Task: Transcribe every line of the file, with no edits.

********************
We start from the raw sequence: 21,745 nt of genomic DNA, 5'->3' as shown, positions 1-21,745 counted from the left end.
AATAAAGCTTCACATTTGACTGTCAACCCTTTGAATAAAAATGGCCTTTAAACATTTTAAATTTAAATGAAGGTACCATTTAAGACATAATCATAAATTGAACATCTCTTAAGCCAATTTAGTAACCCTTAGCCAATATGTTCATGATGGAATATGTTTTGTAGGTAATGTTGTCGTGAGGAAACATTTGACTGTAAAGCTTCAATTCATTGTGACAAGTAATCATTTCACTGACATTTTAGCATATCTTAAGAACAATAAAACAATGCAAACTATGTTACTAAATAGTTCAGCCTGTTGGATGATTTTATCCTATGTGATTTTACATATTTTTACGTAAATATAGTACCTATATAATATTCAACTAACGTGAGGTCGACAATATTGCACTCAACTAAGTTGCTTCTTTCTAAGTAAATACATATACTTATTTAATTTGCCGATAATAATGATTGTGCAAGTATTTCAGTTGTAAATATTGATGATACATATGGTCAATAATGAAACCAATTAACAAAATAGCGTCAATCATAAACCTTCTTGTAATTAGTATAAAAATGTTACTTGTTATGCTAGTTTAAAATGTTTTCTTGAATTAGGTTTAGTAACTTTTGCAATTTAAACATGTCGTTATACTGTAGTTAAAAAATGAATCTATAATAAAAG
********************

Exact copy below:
We start from the raw sequence: 21,745 nt of genomic DNA, 5'->3' as shown, positions 1-21,745 counted from the left end.
AATAAAGCTTCACATTTGACTGTCAACCCTTTGAATAAAAATGGCCTTTAAACATTTTAAATTTAAATGAAGGTACCATTTAAGACATAATCATAAATTGAACATCTCTTAAGCCAATTTAGTAACCCTTAGCCAATATGTTCATGATGGAATATGTTTTGTAGGTAATGTTGTCGTGAGGAAACATTTGACTGTAAAGCTTCAATTCATTGTGACAAGTAATCATTTCACTGACATTTTAGCATATCTTAAGAACAATAAAACAATGCAAACTATGTTACTAAATAGTTCAGCCTGTTGGATGATTTTATCCTATGTGATTTTACATATTTTTACGTAAATATAGTACCTATATAATATTCAACTAACGTGAGGTCGACAATATTGCACTCAACTAAGTTGCTTCTTTCTAAGTAAATACATATACTTATTTAATTTGCCGATAATAATGATTGTGCAAGTATTTCAGTTGTAAATATTGATGATACATATGGTCAATAATGAAACCAATTAACAAAATAGCGTCAATCATAAACCTTCTTGTAATTAGTATAAAAATGTTACTTGTTATGCTAGTTTAAAATGTTTTCTTGAATTAGGTTTAGTAACTTTTGCAATTTAAACATGTCGTTATACTGTAGTTAAAAAATGAATCTATAATAAAAG